Maybe this is just a side effect of the cold rain hitting my windows, but I really appreciate the way fire appears to have left artifacts of itself behind in the finished products. It’s an obvious recipe, clay and fire, but it’s so plainly seen on these works. Many of the forms have tissue-thin layers, shearing apart like shalestone. Others show the glaze splitting and cracking. I’m reminded of the way paper burns, the way it flakes apart before finally turning into ash. The glaze looks like paint still clinging to the walls of a burned house. Heat is so present in these works. It’s a wonder they aren’t steaming, even as they sit in the gallery. Rafa Perez – Copyright © 2016 C-File
Perez`s work is certainly distinguishable, his ceramic sculpture, material use, and techniques are rather unorthodox with regards to traditional ceramics, yet, this is what undeniably makes his sculptures so unique. Perez’s sculpture looks as if they have been dug/pulled from the ground. The layers within the body are reminiscent of the layers of sedimentary rock that we see on geologic television documentaries or we tend to see at the beach or within traditional seascape paintings.An emphasis on material tension and exploration is incredibly apparent.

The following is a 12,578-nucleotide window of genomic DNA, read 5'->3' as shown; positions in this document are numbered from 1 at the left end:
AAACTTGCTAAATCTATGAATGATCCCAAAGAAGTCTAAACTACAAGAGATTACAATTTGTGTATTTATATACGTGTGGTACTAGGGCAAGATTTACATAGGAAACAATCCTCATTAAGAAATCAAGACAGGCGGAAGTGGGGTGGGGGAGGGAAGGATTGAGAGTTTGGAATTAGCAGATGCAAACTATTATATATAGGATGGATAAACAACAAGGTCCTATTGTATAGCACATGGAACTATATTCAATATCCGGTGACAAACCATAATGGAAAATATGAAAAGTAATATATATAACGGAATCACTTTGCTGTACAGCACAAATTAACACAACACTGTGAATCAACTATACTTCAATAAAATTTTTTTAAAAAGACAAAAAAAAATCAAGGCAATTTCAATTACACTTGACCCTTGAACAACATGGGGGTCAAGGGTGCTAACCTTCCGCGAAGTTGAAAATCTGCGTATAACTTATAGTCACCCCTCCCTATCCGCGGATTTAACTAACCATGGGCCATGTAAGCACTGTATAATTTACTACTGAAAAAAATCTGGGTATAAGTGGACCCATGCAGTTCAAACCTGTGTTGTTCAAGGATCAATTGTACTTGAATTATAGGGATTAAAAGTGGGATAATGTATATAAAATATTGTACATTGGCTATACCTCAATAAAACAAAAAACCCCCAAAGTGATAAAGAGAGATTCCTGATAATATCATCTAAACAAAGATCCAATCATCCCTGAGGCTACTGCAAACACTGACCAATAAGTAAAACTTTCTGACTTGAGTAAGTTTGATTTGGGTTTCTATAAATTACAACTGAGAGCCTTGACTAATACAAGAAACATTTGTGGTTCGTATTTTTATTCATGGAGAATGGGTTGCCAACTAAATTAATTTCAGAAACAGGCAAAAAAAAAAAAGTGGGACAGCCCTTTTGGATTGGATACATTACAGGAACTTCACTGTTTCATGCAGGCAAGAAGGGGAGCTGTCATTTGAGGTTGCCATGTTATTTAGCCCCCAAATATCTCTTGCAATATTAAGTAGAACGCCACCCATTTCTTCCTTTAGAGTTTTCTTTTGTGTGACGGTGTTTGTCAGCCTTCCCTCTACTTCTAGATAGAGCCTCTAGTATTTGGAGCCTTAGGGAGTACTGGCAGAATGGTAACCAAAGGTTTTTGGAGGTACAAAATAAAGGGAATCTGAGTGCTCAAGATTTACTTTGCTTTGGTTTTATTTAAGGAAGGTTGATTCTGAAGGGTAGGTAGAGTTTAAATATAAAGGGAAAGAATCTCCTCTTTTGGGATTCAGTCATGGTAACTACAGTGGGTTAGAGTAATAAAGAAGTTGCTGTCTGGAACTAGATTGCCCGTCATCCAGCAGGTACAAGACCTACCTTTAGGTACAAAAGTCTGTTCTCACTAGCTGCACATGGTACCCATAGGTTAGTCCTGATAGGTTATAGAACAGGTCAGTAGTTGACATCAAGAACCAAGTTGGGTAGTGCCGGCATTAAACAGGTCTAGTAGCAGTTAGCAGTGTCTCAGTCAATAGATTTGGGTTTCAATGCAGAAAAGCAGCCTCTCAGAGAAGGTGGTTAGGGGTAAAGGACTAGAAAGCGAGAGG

Perez’s sculptures remind me of the work of Ewan Henderson, perhaps this is due to the irregular textural qualities of their work and naturally occurring phenomena both artists are interested in, thus tend to communicate. Unlike Henderson, the selected sculptures of Perez seem to project an absence of colour, a coldness; which is interesting yet ironic due to the high firing process the sculptures are exposed to. The combination of earthenware and porcelain clay body’s fracture, melt and become one, hosting and projecting the process they have undergone, giving emphasis to the unstable nature of ceramics that many people do not experience.